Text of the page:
There is not a physician living who could prove that Morbus Gallicus (or the great pox) of the Sixteenth Century is the father of what is now called "syphilis." Nor can they be sure what Morbus Gallicus was. The reader should know that the physicians of that day had almost no knowledge of human anatomy, still less of physiology, little knowledge of pathology, and that diagnosis was very crude, differential diagnosis almost unknown. The National Encyclopedia says that "smallpox, or variola, in ancient writings, is confused with other skin eruptions, such as measles, syphilis, (great pox), and chickenpox." It was over a hundred and fifty years after the great outbreak of Morbus Gallicus, when Thomas Sydenham, the English Hippocrates, who practiced medicine in London from 1663 to 1689, first differentiated measles from smallpox. He is also credited with having been the first to describe scarlatina. Into the epidemic of Morbus Gallicus of that day there were thrown all the feverish and eruptive disorders the sensuous and filthy, vermin infested near-men-and-women who inhabited the continental pig stye and universal whore-house that was the Europe of that day, were afflicted with; just as colds, pneumonia, typhoid fever, sleeping sickness, menengitis, tubercular flare-ups, and other troubles were called influenza in 1918-19.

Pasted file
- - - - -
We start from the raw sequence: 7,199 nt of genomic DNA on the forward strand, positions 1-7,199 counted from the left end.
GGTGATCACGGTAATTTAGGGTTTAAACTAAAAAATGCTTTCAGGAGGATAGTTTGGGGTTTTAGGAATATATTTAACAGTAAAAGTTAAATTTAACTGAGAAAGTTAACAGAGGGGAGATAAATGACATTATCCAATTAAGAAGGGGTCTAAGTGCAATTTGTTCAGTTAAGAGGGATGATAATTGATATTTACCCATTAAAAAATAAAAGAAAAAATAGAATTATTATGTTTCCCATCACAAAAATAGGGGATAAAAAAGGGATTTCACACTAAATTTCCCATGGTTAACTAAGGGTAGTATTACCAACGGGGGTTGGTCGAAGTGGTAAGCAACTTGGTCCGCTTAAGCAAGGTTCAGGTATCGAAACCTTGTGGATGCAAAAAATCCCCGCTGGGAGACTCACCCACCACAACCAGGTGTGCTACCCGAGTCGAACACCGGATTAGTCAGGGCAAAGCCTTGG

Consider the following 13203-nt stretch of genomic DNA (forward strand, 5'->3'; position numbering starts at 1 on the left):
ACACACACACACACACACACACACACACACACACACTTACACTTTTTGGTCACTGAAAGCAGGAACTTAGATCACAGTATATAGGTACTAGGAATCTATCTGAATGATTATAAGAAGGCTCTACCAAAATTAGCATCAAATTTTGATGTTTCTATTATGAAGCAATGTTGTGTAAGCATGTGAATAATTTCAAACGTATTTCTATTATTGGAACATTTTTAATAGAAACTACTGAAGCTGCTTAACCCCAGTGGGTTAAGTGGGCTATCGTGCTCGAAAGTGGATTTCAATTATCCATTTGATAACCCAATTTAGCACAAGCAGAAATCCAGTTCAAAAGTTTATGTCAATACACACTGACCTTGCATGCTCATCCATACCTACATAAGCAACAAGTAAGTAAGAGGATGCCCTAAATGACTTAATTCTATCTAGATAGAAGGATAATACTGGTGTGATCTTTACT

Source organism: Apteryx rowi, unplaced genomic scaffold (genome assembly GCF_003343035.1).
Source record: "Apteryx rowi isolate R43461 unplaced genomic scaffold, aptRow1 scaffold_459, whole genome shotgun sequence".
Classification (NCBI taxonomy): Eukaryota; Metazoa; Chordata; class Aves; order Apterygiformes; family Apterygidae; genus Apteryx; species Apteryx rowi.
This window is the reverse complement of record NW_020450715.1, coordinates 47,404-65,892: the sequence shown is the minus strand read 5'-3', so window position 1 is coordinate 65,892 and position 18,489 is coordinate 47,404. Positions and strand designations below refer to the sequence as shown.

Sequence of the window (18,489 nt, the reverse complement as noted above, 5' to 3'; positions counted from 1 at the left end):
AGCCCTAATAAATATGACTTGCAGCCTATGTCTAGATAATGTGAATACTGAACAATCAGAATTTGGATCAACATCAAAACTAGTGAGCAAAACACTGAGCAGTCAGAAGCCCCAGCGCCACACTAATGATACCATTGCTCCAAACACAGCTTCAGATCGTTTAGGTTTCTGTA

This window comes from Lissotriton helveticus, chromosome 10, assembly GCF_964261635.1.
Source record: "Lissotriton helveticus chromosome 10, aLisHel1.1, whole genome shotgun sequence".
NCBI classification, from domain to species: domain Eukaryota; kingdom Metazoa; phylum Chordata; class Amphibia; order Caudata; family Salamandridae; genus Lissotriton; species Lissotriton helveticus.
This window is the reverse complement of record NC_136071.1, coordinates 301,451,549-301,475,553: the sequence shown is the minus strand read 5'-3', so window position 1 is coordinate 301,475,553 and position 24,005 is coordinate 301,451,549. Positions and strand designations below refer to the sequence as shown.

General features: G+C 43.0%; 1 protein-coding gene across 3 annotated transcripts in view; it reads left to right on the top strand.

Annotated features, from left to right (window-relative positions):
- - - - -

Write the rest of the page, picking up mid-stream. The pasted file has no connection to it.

Becker says, "There is some dispute as to whether the plague which attacked the soldiers was syphilis alone or a combination of syphilis with some other malady." Parran says, "Even if it were true that Columbus' crew had returned in 1493 with the infection, it is denied that the disease could have spread with such rapidity as to have devastated Charles' army at Naples in 1495. The almost universal reports of its spread are attributed to the fact that those years showed an extreme epidemic prevalence and because of a confused terminology among the current pests, pestilences, and contagions, there might well have been on epidemic of many diseases. Plague and typhus, for example, were known to be prevalent in Europe of that day; they followed the armies then as they do now."

   He further says; "Significance also is attached to the coincidence of the outbreak of alleged syphilis over Europe with the abolition of the Order of St. Lazarus and the scattering of the inmates of the 19,000 leper houses. Leprosy and syphilis continued to be assimilated in popular prejudice during a long period." He speaks of "the origin of syphilis and its history, which gradually emerges from 'ambiguity and rumor.'"

   No physician can separate fact from fancy in this cloud of mystery, rumor and doubt. But of one thing we may be sure (this will be proven in a subsequent chapter); the physicians of that day could not possibly have told whether a patient did or did not have "syphilis." They lacked all knowledge of the necessary tests and examinations. What they did was to build a myth that has assumed for us the appearance of reality.